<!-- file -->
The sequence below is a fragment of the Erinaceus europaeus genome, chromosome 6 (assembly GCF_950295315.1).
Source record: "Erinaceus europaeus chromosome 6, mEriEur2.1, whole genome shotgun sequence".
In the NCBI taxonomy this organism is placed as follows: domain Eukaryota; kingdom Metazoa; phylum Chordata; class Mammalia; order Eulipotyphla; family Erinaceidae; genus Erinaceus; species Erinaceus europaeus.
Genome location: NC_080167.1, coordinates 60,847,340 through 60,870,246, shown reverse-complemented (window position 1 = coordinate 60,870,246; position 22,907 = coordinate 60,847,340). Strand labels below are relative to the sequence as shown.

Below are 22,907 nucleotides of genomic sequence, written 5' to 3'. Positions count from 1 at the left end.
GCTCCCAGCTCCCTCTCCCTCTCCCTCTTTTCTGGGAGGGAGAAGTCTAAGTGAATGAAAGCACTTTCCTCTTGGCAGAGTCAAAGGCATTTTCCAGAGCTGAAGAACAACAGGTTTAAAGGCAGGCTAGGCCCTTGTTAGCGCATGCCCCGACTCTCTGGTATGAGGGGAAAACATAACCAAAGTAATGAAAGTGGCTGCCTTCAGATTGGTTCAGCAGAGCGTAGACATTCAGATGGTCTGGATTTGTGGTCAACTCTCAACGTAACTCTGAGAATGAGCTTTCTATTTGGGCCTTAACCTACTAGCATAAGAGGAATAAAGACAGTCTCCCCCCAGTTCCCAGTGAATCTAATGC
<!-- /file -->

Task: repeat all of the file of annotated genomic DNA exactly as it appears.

The sequence below is a fragment of the Erinaceus europaeus genome, chromosome 6 (assembly GCF_950295315.1).
Source record: "Erinaceus europaeus chromosome 6, mEriEur2.1, whole genome shotgun sequence".
In the NCBI taxonomy this organism is placed as follows: domain Eukaryota; kingdom Metazoa; phylum Chordata; class Mammalia; order Eulipotyphla; family Erinaceidae; genus Erinaceus; species Erinaceus europaeus.
Genome location: NC_080167.1, coordinates 60,847,340 through 60,870,246, shown reverse-complemented (window position 1 = coordinate 60,870,246; position 22,907 = coordinate 60,847,340). Strand labels below are relative to the sequence as shown.

Below are 22,907 nucleotides of genomic sequence, written 5' to 3'. Positions count from 1 at the left end.
GCTCCCAGCTCCCTCTCCCTCTCCCTCTTTTCTGGGAGGGAGAAGTCTAAGTGAATGAAAGCACTTTCCTCTTGGCAGAGTCAAAGGCATTTTCCAGAGCTGAAGAACAACAGGTTTAAAGGCAGGCTAGGCCCTTGTTAGCGCATGCCCCGACTCTCTGGTATGAGGGGAAAACATAACCAAAGTAATGAAAGTGGCTGCCTTCAGATTGGTTCAGCAGAGCGTAGACATTCAGATGGTCTGGATTTGTGGTCAACTCTCAACGTAACTCTGAGAATGAGCTTTCTATTTGGGCCTTAACCTACTAGCATAAGAGGAATAAAGACAGTCTCCCCCCAGTTCCCAGTGAATCTAATGC